In 1998 I began studying with Natalie Jeremijenko. I found many commonalities in Natalie's critical view of science, technology and culture, with that of Francesca, Ricardo and the Fakeshoppers. However, Natalie had a different practical relationship to the discussions of the designing of that technology and it's journey into culture and economy. Her ideas and work gave me a contrast for thinking about different cultural projects that technology and emerging sciences were bringing forward. I was able to modify my working practice and build my own investigations. This and financial support from Franklin Furnace and Turbulence.org allowed me to build some projects where I was responsible for the conceptual structure.

Genetic response system 3.0, commissioned by Turbulence.org, was more of solo meditation than Genetic response system 1.0. I decided to radically reduce the materials I was pulling together. I was chasing after computer companies advertising biotech and related sciences, and began archiving images of economic behavior through online news services like CNN. I mixed these still images with educational video on cellular behavior. It was a place for me to start conceptually mixing the imagery I was drawn to in a more focused manner.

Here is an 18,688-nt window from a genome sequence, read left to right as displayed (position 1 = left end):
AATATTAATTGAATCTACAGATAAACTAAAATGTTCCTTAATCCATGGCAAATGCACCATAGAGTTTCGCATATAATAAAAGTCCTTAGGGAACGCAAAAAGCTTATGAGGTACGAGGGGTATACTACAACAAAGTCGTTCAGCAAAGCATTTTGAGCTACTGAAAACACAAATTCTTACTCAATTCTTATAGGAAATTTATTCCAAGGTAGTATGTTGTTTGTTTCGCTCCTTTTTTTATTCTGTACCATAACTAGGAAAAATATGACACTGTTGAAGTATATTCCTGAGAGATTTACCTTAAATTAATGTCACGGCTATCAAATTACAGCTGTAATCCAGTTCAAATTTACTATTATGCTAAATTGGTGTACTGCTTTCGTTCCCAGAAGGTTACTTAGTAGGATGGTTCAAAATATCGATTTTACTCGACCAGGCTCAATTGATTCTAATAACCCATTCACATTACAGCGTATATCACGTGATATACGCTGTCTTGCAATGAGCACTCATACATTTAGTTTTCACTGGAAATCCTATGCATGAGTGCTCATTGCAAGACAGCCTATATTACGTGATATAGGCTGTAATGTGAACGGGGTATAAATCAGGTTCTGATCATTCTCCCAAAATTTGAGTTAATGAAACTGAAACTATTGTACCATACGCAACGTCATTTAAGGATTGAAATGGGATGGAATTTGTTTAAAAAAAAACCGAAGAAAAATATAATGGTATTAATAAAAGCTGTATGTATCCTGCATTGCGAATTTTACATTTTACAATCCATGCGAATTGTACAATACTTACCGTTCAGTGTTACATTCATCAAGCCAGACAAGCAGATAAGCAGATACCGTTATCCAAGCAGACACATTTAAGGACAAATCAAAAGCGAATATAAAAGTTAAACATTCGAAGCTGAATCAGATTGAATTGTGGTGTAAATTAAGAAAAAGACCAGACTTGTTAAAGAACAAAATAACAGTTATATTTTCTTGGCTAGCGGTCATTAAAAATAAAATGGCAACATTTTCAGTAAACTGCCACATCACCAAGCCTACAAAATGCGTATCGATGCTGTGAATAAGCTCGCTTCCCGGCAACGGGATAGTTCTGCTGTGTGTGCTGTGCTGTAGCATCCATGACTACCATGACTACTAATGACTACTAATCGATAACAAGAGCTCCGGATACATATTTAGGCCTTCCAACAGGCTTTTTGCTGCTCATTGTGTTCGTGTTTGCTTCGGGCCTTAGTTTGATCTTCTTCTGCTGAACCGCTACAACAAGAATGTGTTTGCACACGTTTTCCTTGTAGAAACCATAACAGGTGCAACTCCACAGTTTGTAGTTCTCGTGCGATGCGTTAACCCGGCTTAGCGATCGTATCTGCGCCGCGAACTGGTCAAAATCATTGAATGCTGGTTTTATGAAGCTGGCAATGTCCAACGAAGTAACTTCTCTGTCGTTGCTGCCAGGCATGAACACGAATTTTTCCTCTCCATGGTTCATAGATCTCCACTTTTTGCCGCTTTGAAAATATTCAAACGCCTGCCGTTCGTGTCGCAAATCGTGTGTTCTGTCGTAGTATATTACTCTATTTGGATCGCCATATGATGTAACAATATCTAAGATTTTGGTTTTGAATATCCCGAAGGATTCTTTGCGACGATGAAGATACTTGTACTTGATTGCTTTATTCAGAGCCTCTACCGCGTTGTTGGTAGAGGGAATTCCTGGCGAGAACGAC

When I finished working on Genetic response system 3.0, I was still feeling the need to go deeper. I had been considering trying to build a search engine, thinking that would be the ultimate way of tracking the shifting and large amounts of information on the human genome without spending much energy weeding through unnecessary information. I looked into what it would take to build a search engine, how they were programmed, and what their limitations were. I concluded that building a search engine kept me too far away from the information content I wanted to capture, and there would need to be some heavy duty filtering of that data to get the returns I was looking for. This, and the thought that I would be making temporary links based on information that other groups maintained, made me realize what I really wanted to build was a repository to record searches that I and other people I was working with could make.